A Statistical Sea-Breeze Prediction Algorithm for Charleston, South Carolina

James R. Frysinger College of Charleston, Charleston, South Carolina

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B. Lee Lindner College of Charleston, Charleston, South Carolina

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Stephen L. Brueske National Weather Service Forecast Office, Charleston, South Carolina

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Abstract

A simple and useful technique for prediction of sea breezes, based on readily available wind vector and air temperature predictions from synoptic models in conjunction with observed coastal sea surface temperatures, is presented for evaluation by coastal forecasters. A statistical prediction scheme using the sea-breeze index has been devised and was found to possess significant nowcasting skill, when used with observed synoptic wind vectors and temperatures and with observed coastal sea surface temperatures. The ready availability of data for these variables and the simplicity of the scheme give it the potential of being useful to many coastal forecast offices, once tuned to the area in which it is applied. The technique can be used on simple workstations or even by manual calculation and thus provides a simple method for local tuning of general-area forecasts to coastal areas. For the 1998 sea-breeze season tested, the algorithm, which was built on June data and tested by nowcasting on data from July through October, had a skill score of 31.3% over climatology.

Corresponding author address: James R. Frysinger, College of Charleston, Dept. of Physics and Astronomy, Charleston, SC 29424. Email: frysingerj@cofc.edu

Abstract

A simple and useful technique for prediction of sea breezes, based on readily available wind vector and air temperature predictions from synoptic models in conjunction with observed coastal sea surface temperatures, is presented for evaluation by coastal forecasters. A statistical prediction scheme using the sea-breeze index has been devised and was found to possess significant nowcasting skill, when used with observed synoptic wind vectors and temperatures and with observed coastal sea surface temperatures. The ready availability of data for these variables and the simplicity of the scheme give it the potential of being useful to many coastal forecast offices, once tuned to the area in which it is applied. The technique can be used on simple workstations or even by manual calculation and thus provides a simple method for local tuning of general-area forecasts to coastal areas. For the 1998 sea-breeze season tested, the algorithm, which was built on June data and tested by nowcasting on data from July through October, had a skill score of 31.3% over climatology.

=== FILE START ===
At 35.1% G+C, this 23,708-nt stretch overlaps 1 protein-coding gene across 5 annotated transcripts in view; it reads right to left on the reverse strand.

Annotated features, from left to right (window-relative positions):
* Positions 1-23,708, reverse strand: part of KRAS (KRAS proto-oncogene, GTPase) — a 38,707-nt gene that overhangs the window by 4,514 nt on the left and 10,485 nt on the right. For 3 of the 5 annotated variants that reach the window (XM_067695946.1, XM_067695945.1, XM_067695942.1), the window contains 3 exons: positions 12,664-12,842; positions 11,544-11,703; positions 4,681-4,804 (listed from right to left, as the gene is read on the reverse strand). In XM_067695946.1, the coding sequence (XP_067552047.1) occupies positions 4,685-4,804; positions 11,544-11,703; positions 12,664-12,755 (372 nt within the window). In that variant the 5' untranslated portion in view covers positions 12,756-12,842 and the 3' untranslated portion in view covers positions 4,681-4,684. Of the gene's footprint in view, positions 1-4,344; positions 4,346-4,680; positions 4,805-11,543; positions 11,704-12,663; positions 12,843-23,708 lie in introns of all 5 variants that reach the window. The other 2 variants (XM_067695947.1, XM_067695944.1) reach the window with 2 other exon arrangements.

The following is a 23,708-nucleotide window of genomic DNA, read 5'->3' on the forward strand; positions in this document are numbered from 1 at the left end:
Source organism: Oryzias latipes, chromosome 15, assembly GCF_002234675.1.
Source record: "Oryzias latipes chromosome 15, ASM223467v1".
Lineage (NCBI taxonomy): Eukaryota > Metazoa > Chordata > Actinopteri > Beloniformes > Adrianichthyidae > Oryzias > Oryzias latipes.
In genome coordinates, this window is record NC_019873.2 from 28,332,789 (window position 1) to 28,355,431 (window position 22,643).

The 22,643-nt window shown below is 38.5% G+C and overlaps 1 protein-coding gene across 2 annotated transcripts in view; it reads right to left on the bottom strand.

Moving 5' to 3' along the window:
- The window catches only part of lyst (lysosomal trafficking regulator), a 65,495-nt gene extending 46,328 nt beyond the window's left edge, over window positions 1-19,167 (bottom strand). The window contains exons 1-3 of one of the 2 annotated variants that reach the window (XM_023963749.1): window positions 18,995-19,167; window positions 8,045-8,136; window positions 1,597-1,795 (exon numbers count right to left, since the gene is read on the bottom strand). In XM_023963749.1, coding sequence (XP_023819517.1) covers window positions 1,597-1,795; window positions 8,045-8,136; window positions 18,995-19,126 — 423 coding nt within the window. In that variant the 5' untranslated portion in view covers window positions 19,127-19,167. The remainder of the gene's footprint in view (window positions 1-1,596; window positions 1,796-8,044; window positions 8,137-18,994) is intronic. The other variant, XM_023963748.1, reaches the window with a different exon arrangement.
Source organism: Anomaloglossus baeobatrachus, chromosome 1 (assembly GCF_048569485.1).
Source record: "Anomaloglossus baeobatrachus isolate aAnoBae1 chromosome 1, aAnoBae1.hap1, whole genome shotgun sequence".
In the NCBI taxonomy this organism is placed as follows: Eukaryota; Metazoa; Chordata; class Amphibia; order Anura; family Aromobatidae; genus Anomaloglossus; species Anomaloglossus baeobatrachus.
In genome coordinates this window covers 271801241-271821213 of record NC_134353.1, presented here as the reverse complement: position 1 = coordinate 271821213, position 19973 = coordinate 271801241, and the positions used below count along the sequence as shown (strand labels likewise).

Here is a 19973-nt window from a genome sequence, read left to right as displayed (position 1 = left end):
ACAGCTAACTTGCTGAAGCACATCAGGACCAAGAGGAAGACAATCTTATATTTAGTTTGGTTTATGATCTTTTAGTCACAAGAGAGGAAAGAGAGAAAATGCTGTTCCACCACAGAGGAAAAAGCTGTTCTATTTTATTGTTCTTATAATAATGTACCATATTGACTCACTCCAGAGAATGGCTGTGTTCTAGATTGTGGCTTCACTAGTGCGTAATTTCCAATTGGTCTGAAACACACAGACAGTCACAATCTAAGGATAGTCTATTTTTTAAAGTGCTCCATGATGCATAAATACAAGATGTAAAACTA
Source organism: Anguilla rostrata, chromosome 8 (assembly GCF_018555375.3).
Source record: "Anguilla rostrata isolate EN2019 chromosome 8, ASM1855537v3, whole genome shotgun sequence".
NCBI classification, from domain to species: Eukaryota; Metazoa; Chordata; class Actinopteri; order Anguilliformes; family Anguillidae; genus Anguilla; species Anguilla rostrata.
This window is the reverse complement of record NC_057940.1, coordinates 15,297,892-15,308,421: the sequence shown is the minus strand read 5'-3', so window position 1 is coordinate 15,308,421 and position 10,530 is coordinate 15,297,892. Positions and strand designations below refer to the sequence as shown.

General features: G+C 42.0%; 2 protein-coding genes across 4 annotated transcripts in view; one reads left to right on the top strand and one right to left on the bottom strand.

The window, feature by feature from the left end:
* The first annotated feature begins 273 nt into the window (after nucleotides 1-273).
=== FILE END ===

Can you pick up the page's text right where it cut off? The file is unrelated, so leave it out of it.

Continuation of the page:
Corresponding author address: James R. Frysinger, College of Charleston, Dept. of Physics and Astronomy, Charleston, SC 29424. Email: frysingerj@cofc.edu

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